The Navy didn't like the compromises made to reduce the displacement down to Stalin's 36,000 tonnes (35,000 long tons) and to achieve the high speed demanded as revealed in a March 1950 meeting in the Kremlin where Stalin revealed critical points about his thoughts for these ships. When the admirals responded to his question about the purpose of these ships by saying that they were to fight the enemy's heavy cruisers, he contradicted them and said that their purpose was to fight light cruisers: "It is necessary to increase its speed to 35 knots and create a cruiser that will cause panic among the enemy's light cruisers, disperse and destroy them." Furthermore he believed that they would fight close to home, defending the coastal waters of Soviet Union. "You cannot blindly copy the Americans and English, they face different conditions, their ships travel far over the ocean, out of touch with their bases. We are not considering conducting oceanic battles, but instead will fight close to our own shores, so we do not need a large ammunition supply on the ship." The admirals also did not like the reduction in the secondary armament made to accommodate the larger machinery and extra boilers needed to reach the speed desired by Stalin, but he reminded them that most aircraft would attack the battlecruiser at heights below 1,500 m (4,900 ft) and the ceiling of the 130 mm was far in excess of that. He also ordered a reduction in the light anti-aircraft guns believing that its escorts would defend it. This design was approved by the Council of Ministers on 25 March 1950.

This allowed the technical design process to begin and it was completed in December 1950. Reviews by the Navy and Shipbuilding Ministries in February 1951 led to some significant changes to the design in April. The original form of the bow was similar to that of the Chapayev-class cruiser light cruisers, but sea trials of the lead ship of that class in December 1950—January 1951 proved that she was very wet forward, which hindered her seakeeping ability. The Stalingrad's bow form was radically altered with a much more raked stem, its sheer and flare were greatly increased and the ship gained almost 10 m (32 ft 10 in) in length, possibly in response to the Chapayev's problems. In addition the thickness of her belt armor was increased from 150 to 180 mm (5.9 to 7.1 in), possibly in response to weight savings elsewhere. This final design was submitted for approval on 4 June 1951, but preparations for the working design drawings began before it was approved.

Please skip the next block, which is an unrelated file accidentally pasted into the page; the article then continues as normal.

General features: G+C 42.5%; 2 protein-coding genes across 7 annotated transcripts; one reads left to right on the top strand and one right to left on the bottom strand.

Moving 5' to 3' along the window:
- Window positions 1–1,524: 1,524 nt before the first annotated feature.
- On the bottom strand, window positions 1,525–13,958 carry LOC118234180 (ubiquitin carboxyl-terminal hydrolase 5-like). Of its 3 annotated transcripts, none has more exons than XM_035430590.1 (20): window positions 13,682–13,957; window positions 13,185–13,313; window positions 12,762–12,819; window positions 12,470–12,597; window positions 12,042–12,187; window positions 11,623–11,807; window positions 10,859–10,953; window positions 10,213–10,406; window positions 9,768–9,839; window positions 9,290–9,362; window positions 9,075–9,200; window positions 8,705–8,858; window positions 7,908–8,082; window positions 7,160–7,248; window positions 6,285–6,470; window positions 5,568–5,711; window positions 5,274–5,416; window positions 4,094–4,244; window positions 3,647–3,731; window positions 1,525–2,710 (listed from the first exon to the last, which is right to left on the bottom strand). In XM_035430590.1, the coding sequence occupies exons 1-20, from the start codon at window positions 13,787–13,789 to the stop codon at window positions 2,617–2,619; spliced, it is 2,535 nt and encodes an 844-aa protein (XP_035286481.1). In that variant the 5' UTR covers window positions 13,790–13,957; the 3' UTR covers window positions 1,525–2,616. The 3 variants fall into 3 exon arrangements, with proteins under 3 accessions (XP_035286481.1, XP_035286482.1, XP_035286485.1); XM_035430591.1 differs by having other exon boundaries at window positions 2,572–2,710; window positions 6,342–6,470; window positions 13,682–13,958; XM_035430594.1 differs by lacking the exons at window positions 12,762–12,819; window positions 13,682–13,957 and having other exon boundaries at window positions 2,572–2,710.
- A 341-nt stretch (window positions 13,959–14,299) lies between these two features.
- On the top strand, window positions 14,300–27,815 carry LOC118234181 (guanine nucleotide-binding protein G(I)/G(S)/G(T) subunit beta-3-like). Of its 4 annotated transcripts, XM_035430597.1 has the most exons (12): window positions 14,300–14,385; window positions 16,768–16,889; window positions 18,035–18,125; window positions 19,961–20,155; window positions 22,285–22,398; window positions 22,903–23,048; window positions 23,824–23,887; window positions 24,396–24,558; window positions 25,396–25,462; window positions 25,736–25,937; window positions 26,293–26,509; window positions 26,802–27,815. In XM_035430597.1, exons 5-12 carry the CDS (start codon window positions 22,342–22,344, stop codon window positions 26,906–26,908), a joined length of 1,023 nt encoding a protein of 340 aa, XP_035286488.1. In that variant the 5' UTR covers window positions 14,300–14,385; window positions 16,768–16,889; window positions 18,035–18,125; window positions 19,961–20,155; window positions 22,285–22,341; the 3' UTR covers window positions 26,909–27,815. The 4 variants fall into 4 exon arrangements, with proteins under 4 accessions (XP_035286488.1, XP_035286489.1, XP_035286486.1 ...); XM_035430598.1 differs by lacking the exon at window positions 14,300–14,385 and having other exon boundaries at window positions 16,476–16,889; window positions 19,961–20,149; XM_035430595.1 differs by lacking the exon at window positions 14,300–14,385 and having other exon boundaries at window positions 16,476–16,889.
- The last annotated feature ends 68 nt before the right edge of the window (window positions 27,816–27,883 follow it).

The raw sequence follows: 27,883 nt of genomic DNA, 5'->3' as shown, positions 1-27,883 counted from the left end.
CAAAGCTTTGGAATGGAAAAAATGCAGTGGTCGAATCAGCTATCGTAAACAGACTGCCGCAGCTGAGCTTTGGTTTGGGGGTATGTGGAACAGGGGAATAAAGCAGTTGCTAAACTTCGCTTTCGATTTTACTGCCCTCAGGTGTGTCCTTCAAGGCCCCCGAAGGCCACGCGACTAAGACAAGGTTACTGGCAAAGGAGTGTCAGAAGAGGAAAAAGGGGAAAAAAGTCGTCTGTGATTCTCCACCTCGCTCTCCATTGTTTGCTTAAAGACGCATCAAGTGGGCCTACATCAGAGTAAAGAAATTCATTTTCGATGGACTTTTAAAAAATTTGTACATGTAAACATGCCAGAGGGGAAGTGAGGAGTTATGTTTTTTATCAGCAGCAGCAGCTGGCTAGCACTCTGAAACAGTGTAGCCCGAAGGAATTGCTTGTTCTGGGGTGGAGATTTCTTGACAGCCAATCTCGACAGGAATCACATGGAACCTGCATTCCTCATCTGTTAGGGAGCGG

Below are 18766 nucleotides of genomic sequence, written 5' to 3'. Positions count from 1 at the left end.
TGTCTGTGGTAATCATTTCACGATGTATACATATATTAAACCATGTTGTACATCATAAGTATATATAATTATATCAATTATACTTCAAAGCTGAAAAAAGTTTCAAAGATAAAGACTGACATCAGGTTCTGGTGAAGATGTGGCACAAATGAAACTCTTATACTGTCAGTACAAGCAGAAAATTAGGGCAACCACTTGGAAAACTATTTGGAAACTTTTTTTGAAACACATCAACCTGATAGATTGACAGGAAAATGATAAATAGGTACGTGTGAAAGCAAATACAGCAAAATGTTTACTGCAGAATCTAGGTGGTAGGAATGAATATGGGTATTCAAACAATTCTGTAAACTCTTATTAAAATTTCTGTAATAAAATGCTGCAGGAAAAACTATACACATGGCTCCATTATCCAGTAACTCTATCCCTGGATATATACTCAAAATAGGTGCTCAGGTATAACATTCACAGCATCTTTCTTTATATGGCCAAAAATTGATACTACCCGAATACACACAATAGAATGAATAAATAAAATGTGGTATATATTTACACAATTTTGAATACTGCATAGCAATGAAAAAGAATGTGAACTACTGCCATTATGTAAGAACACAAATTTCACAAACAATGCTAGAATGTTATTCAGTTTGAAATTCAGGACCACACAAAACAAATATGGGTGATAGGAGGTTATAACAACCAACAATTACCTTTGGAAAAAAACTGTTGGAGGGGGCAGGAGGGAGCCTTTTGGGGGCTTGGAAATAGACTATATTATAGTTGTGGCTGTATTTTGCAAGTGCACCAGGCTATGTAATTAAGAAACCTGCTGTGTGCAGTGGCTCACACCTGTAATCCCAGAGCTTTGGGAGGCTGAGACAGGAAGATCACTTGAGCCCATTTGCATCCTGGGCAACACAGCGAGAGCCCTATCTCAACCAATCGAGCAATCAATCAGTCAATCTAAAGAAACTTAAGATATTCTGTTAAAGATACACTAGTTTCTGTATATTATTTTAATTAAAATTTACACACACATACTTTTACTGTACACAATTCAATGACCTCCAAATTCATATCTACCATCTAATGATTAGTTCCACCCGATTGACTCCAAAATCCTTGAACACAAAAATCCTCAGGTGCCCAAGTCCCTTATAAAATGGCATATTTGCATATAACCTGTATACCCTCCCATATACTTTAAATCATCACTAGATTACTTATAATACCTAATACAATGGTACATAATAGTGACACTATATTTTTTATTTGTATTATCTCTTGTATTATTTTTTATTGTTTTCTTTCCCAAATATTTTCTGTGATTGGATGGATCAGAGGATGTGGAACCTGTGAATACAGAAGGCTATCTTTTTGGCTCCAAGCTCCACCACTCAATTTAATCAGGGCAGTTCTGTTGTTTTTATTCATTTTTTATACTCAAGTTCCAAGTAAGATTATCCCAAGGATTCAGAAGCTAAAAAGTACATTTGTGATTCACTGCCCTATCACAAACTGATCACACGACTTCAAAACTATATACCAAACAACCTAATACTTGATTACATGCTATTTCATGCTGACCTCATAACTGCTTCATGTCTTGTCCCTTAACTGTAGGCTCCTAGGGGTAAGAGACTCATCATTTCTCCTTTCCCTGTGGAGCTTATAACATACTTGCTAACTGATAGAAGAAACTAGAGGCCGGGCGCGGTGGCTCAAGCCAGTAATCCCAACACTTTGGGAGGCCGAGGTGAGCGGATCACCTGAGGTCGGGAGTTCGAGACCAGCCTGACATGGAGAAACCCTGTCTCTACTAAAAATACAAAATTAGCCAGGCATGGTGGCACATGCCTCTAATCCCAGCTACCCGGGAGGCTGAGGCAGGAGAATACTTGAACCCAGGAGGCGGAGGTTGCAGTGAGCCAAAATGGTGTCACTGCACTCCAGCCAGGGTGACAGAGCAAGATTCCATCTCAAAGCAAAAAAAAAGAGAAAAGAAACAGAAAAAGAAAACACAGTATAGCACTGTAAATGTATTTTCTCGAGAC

DesignEdit

General characteristicsEdit

The ships of the Stalingrad class were 260 meters (853 ft 0 in) long at the waterline, and 273.6 meters (897 ft 8 in) long overall. They had a beam of 32 meters (105 ft 0 in), a maximum draft of 9.2 meters (30 ft 2 in) forward, 8.8 meters (28 ft 10 in) aft, and displaced 36,500 tonnes (35,900 long tons) at standard load and 42,300 tonnes (41,600 long tons) at full load. They were the first large Soviet-built ships with a flush deck. The hull was completely welded to save weight and they used longitudinal framing throughout. Metacentric height was estimated at 2.6 m (8 ft 6 in), presumably in the design load condition. The ships had a triple bottom underneath the armored citadel that had a height of 2.25 meters (7 ft 5 in) and 23 main watertight compartments. They had a crew of 1712 men plus space for 30 when acting as a flagship.

The cost for each ship was estimated at 1.168 billion rubles, almost four times the 322 million rubles for a Sverdlov class cruiser. The ship was intended to be commanded by a rear admiral, with its executive officer, political officer and the heads of the gunnery and engineering divisions as captains 1st rank.

PropulsionEdit

The high speed demanded of the Stalingrads required four TV-4 geared steam turbines, each producing 70,000 shaft horsepower (52,199 kW) and driving one propeller. They were powered by twelve water-tube boilers at a pressure of 66 kg/cm2 (6,472 kPa; 939 psi) at a temperature of 460 °C (860 °F). The machinery was arranged on the unit system so that one hit couldn't knock out all the boilers or all the turbines and immobilize the ship. Two boiler compartments, each with three boilers, were situated underneath the forward funnel, with a turbine compartment for the wing shafts immediately aft and this arrangement was repeated for the two center shafts. 5,000 tonnes (4,900 long tons) of fuel oil were carried which gave a range of 5,000 nmi (9,260 km) at 18 knots (33 km/h). Maximum speed was 35.5 knots (40.9 mph; 65.7 km/h).

Eight 750 kW turbo-generators drove the 380V, 50 Hz electrical system in addition to four 1000 kW Diesel generators located outside each end of the armored citadel for a total capacity of 10,000 kW.

ArmorEdit